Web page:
Do you plan how you’ll #act when you #negotiate? What #role do you decide you’ll play? Knowing the right role to display will allow you to negotiate better. Although you can’t predict every circumstance that you’ll encounter in a negotiation, the better prepared you are, the better your act will be.
Everyone plays a role during a negotiation. And, your role should align with how you wish the other negotiator to perceive you; that’s your act. You should not view it as bad or inauthentic; it’s an act. If it’s misaligned, you run the risk of weakening your position. As an example, you shouldn’t become a bully if you’ve been playing the role of someone that’s helpful. That would be a misalignment.
Consider the following and keep in mind that you can morph from one act to another. Just be sure there’s an easily perceived reason for doing so.
You can adopt this act to project a ‘no-care’ attitude (i.e. if it happens, fine – if it doesn’t, fine). You might employ this demeanor when you wish to confuse the other negotiator about your real interest in what he’s offering. Make sure not to become unmasked by being too deep into the role. Because a fleeting offer may disappear before you can shift acts.
“I won’t accept that offer under any circumstances!” Be cautious when adopting this act. It can leave you in a position that’s difficult to retreat from. While this can be a good tactic, if it’s overused and you must concede, you’ll be weaker throughout the rest of the negotiation.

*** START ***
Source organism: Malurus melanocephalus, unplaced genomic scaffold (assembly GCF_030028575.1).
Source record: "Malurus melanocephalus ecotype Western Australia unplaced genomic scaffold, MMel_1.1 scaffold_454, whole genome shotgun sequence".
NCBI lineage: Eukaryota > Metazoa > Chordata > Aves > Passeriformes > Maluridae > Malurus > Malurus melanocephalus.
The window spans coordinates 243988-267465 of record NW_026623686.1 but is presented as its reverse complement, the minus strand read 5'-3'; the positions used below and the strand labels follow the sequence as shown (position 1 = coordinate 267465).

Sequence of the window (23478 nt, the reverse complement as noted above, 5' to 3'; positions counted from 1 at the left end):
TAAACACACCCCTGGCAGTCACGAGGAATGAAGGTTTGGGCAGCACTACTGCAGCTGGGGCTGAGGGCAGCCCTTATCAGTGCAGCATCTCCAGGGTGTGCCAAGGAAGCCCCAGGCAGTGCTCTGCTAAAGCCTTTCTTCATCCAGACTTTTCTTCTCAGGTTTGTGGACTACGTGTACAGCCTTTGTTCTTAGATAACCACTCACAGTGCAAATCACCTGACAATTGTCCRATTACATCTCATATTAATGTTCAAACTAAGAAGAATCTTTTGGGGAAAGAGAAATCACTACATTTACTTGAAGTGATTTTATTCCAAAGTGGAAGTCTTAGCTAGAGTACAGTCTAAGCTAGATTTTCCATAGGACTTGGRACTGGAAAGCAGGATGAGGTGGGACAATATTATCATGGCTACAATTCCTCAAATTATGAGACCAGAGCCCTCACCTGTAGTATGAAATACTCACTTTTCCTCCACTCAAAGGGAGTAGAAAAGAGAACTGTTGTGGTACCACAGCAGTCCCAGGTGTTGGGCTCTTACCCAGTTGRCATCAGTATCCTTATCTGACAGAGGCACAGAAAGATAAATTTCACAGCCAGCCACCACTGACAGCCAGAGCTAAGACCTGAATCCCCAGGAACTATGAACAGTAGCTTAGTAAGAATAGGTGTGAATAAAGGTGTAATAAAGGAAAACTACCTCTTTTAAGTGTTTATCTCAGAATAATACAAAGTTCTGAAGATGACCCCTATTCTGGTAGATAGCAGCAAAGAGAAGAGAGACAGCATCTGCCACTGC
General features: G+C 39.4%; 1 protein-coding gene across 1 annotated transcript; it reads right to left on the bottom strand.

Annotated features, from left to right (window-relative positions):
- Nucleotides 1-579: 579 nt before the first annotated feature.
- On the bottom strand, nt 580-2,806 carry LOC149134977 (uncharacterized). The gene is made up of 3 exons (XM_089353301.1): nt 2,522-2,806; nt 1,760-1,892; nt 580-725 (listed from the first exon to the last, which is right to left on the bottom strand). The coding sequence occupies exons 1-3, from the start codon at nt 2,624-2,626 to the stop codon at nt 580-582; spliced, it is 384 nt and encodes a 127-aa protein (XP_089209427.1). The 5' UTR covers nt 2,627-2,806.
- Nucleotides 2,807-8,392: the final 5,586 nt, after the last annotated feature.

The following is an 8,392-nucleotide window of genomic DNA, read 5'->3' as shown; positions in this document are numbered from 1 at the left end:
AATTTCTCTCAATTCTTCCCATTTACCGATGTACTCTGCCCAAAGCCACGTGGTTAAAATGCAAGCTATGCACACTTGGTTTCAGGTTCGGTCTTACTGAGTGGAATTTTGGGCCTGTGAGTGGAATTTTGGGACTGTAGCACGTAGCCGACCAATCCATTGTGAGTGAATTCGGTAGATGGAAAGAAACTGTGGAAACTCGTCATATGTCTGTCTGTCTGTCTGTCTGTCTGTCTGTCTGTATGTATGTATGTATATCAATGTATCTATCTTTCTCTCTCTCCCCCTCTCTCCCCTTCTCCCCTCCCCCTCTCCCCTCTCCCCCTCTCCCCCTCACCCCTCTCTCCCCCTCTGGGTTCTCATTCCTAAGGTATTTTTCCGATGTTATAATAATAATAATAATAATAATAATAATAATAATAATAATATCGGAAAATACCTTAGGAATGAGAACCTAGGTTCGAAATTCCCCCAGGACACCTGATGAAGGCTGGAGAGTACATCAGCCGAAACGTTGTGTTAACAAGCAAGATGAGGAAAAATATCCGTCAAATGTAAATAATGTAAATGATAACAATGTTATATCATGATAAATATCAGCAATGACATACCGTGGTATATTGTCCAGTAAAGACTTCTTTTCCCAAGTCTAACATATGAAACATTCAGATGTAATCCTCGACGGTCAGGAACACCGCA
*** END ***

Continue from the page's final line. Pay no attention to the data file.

To combat the perception of being in a weaker position, consider feigning momentary hopelessness. It’ll lend credence to your act. But you must attempt to regain your defiant act, be it from a less entrenched position, to regain your position. You’ll only be able to use the hopelessness ploy once, twice if you’re overly convincing. So, be mindful of how and when you employ it. If you do so too early in the negotiation, you’ll lessen its effect later. If you do it too late, you’ll bring additional scrutiny upon your act.
Most people like helping people. It’s a characteristic that’s pleasing. It’s also a characteristic that some people despise. Thus, you must know when to be a helpful actor and when to drop the act.
Dominant negotiators, the bullying type, tend not to want help. They already know what’s good for the negotiation. From their perspective, your insights will only hinder the process.
Invoke the helpful act with collaborative negotiator types. They seek input to promote win-win negotiation outcomes. To better effect this act, consider when you’ll lead and when you’ll follow. To follow, ask the other negotiator for her opinion. Then, build on it. To lead, present a non-threatening offer and ask your collaborator what she thinks of it. Build on what she says.
Most people don’t like to be dominated; it places too many restrictions on them. Nevertheless, acting dominantly versus someone that’s savvy and in control can have its benefits. The difference lies in whether you’re perceived as being overbearing, strong-willed, or just knowledgeable. To effect this act, attune yourself to the other negotiator’s perception. There can be hidden value in this role. Knowing how and when to uncover that value makes it more valuable.
The stage you’re in, in the negotiation, should direct how you act. Like a good director, if you time your actions appropriately, your actions will be more believable. That will lead to more winning negotiation outcomes… and everything will be right with the world.
Remember, you’re always negotiating!